Dismantling and Deconstructing Elitism in Spirituality By Erika Buenaflor

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I have seen a handful of beautiful clients come to be for sessions overly concerned as to whether they have enough certifications, or little initials behind their name to give them credence as practitioners. They essentially want to make sure their certifications deem them to be authentic practitioners. Yes, continued learning in any field is essential, and should be encouraged. But, at the end of the day experience outweighs any type of certification, course, degree, and education. I encourage them to get out there and start practicing, get experience and become experienced.

If the motive in getting another certification is to seem more credible, this is problematic. This kind of thinking simply tends to reinforce elitism and a colonized mindset. Let’s dismantle this type of thinking by questioning our motives and others, and ensure we are being true to ourselves. Let’s ensure that if we are getting a certification, credential, degree, taking a class, it is because we feel called to do it, we enjoy it, it is helping us to grow on many levels and maybe even heal, and for whatever reason(s) we resonate with the teacher, mentor, or professor.

As I assert in Curanderismo Soul Retrieval, quibbling about whether a practice or tradition is authentic or inauthentic tends to obfuscate and misconstrue the complexities of developing practices and the numerous factors that shape them. The arguments over the “authentic/inauthentic” dichotomy often simply result in consolidating the presumptions of the status quo and masking the power dynamics of who controls what is considered normative.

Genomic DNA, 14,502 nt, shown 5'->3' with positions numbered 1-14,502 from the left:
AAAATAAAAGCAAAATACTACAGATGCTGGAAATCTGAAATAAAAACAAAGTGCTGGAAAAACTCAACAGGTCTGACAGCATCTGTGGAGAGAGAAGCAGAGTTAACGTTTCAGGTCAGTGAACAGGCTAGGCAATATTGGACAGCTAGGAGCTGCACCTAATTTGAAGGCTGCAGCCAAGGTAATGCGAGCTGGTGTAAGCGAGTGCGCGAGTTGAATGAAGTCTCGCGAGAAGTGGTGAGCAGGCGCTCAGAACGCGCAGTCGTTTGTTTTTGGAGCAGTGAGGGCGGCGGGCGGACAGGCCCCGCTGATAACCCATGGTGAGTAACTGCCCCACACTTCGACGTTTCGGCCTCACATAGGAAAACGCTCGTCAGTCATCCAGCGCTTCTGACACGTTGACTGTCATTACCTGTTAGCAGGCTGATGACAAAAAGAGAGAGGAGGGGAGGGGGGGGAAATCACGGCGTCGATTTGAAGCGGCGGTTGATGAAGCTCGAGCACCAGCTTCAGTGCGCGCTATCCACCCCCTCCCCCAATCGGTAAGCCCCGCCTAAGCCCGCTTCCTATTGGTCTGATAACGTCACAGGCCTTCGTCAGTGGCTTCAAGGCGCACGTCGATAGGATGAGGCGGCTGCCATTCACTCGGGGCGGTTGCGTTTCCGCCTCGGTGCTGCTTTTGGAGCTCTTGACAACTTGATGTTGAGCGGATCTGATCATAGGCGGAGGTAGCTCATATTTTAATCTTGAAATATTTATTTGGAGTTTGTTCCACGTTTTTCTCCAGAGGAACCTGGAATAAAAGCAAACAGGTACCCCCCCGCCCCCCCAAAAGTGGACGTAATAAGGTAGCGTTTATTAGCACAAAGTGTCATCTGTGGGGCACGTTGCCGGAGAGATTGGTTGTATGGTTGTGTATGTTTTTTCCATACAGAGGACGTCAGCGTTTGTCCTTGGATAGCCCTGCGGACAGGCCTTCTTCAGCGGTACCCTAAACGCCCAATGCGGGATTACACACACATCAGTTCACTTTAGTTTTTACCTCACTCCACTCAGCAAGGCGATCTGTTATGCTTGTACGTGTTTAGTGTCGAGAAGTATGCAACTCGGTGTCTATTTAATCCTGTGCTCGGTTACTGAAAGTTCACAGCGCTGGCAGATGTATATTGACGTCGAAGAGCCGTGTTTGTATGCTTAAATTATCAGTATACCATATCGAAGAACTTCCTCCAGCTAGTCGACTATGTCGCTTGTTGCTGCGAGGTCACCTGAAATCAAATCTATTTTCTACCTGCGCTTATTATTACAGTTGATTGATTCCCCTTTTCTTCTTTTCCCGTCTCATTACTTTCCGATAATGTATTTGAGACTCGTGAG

I remember there was an instance some time back when there was a White lady who began questioning everybody’s assertion of themselves as healers, shamans, practitioners, before they posted their event on her social media page. When she questioned me, I humbly responded and told her I had over 20 years of combined field training, experience, and I had a master’s degree combined with academic training from both UCLA and UCR.

She responded that she didn’t see curanderismo in UCLA’s continued education learning roster. I had to explain to her that a master’s degree is different than UCLA’s continued education programs, so I encouraged her to contact my professors at UCLA and UCR. After she was satisfied with my “credentials,” I questioned her as to why she was questioning practitioners about their credentials. She responded that she was tired of seeing “kids” claim they were something they were not, without any experience. I was then curious and asked her about her training. She told me that she had been trained for many years by an authentic Mongolian shaman.

So what made this Mongolian shaman authentic? Did he look and dress the part? Was he possibly middle class and privileged enough to have the opportunity to reach out to Americans, so they could be trained by him? A common scenario I have seen in Mexico. Middle to upper middle class Mexicanos dress in indigenous garb and reclaim our indigenous heritage. Due to these privileges, they have access to teach these invaluable practices to gringos and even have the funds to come to the States to teach. Does being middle class and not growing up in an indigenous community make them less credible? No. Does growing up poor in an indigenous community make someone a credible shaman or curanderx? No.